Three church planters received $1.3 million between 1999 and 2005 from the Baptist General Convention of Texas to start 258 churches in the Rio Grande Valley, only five of which appear to remain active, according to a five-month investigation into use of church funds unveiled Tuesday.
A report by an independent investigator found evidence of misuse of church-starting funds, lax guidelines for approving funds and failure by BGCT administrators to investigate possible irregularities.
The report does not allege criminal wrongdoing, but notes it was limited in scope. Investigators could not subpoena individuals in order to compel them to testify or say for sure those interviewed voluntarily would answer questions the same way under oath in a court of law.
The report, presented to the BGCT Executive Board, found no proof that Otto Arango–who developed a new strategy training lay people to begin churches, which in turn train members to do the same–and proteges Aaron de la Torre and Armando Vera–used church funds for personal gain. They claim all money went into other ministries.
But it but did find instances of money being placed in personal accounts, which the report commented “certainly raises questions.”
Investigators found that many churches started by the three men were home Bible studies or cell groups that did not meet the convention’s own guidelines for how to determine what constitutes a church.
Some of the churches were fictitious from the start, but the BGCT did not verify the existence of new churches or track congregational mortality rates well enough to determine the exact number of “phantom churches.”
No one on BGCT staff, the report said, appeared to be responsible for discerning whether the stated intent to begin a church was reliable.
In one reported misuse of funds, de la Torre and Arango allegedly split start-up funds for churches 50/50. De la Torre sent checks made out to his church to Arango, who deposited them in a bank account and wrote checks to de la Torre for one-half the amount of BGCT funding in return.
Another example involved checks sent to Vera’s church for church starts. If a start failed, the money was not returned to BGCT but rather used for the sponsoring church’s other missions or general fund.
Two BGCT staff members named in the report resigned last week after executive leaders previewed it.
The report says David Guel, BGCT church consultant for the Valley, admitted to “sloppy work” in not making sure paperwork was properly signed, blaming work overload.
Abe Zabeneh, director of the Church Starting Center, said he relaxed guidelines for approving funds because he thought associational leaders objected to the strategy, prompted by jealousy of Arango’s success.
Guel told investigators there was an unspoken understanding it was acceptable to transfer funds for a failed church start to another new church, and Zabeneh said there were no specific guidelines about what to do with funds if a church start failed.
The report found no evidence that BGCT Executive Director Charles Wade knew church-starting guidelines were relaxed or funds were being misused.
The report faults BGCT staff for poor record-keeping, unreliable information and slow response in providing requested information, impeding the investigation and adding to its cost.
It also identifies numerous “red flags,” which in hindsight could have prompted a much-earlier investigation.
One included an investigation by the FBI between 2000 and 2003 into the possibility the BGCT was a victim of fraud in connection with the funding of house churches. While cooperating with the FBI investigation, the BGCT did not generate an internal probe.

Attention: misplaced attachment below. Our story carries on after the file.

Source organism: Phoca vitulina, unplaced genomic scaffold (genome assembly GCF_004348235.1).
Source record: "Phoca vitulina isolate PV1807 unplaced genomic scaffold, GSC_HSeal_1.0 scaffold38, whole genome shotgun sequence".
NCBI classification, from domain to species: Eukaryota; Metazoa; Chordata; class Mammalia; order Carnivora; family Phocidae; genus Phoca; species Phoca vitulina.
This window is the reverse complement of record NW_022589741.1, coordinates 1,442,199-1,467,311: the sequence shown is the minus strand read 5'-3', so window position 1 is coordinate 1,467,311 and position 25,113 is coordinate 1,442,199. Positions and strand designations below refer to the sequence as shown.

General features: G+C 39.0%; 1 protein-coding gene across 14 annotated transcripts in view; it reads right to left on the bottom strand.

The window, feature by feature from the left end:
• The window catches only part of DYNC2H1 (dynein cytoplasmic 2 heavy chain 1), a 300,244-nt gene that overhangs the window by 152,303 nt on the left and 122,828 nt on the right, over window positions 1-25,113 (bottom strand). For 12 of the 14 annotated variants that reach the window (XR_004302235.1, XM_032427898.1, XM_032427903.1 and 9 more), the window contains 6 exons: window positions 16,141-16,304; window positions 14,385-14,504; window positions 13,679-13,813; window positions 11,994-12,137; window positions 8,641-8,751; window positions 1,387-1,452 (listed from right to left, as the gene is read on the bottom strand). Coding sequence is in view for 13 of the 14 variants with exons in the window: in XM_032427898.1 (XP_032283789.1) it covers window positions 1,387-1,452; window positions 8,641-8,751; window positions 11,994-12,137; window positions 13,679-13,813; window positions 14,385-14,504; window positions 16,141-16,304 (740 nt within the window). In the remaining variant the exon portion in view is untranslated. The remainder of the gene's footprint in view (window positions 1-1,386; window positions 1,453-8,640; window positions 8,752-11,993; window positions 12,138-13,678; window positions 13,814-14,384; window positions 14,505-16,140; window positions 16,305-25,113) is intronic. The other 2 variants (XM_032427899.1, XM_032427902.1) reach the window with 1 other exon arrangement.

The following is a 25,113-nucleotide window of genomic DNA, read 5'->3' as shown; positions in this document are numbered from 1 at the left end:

The report calls for reviewing church-starting guidelines, better record keeping and internal controls, immediate response to allegations of improprieties and better verification.
The BGCT hired Diana Dillard, a Brownsville attorney, to conduct the outside probe of possible irregularities in May 2006, following persistent rumors and questioning about new church starts using Arango’s philosophy.
The report concludes:
“The BGCT is committed to the principle of developing new churches in the State of Texas through the work of the Church Starting Center. Between 1999 and 2005, the convergence of Dr. Arango’s promising new vision for planting new churches and the failure of the BGCT to strictly adhere to its Guidelines provided an opportunity for misappropriation and misuse of BGCT funds.
“Between 1999 and 2005, Dr. Arango, Pastor de la Torre and Pastor Vera sponsored 258 new churches in the Valley, which received over $1,300,000 in start up and monthly funds from the BGCT. Some of the new churches they started became churches and are active today; however, many of the new churches arguably were not churches but were extension units. Some were phantom churches that did not exist at all. Others ceased activity but still received funds or ceased activity and ceased receiving funds.
“The BGCT had controls in place to prevent these issues from occurring. However, there are additional controls that, if implemented, can aid in the prevention of similar issues from occurring again in the future. The BGCT should implement as many of these controls as possible to the extent they are consistent and can be reconciled with the BGCT mission of starting new churches. Finally, whether reinforcing the existing controls or supplementing them with new ones, the BGCT through its staff, management and board must remain vigilant and monitor all programs and funds.”
The report also mentions E.B. Brooks, former director of BGCT missions and now executive director of the Piper Institute for Church Planting. Arango is founder and president of the institute, which operates separately from the BGCT and was not included in the investigation.
Bob Allen is managing editor of EthicsDaily.com.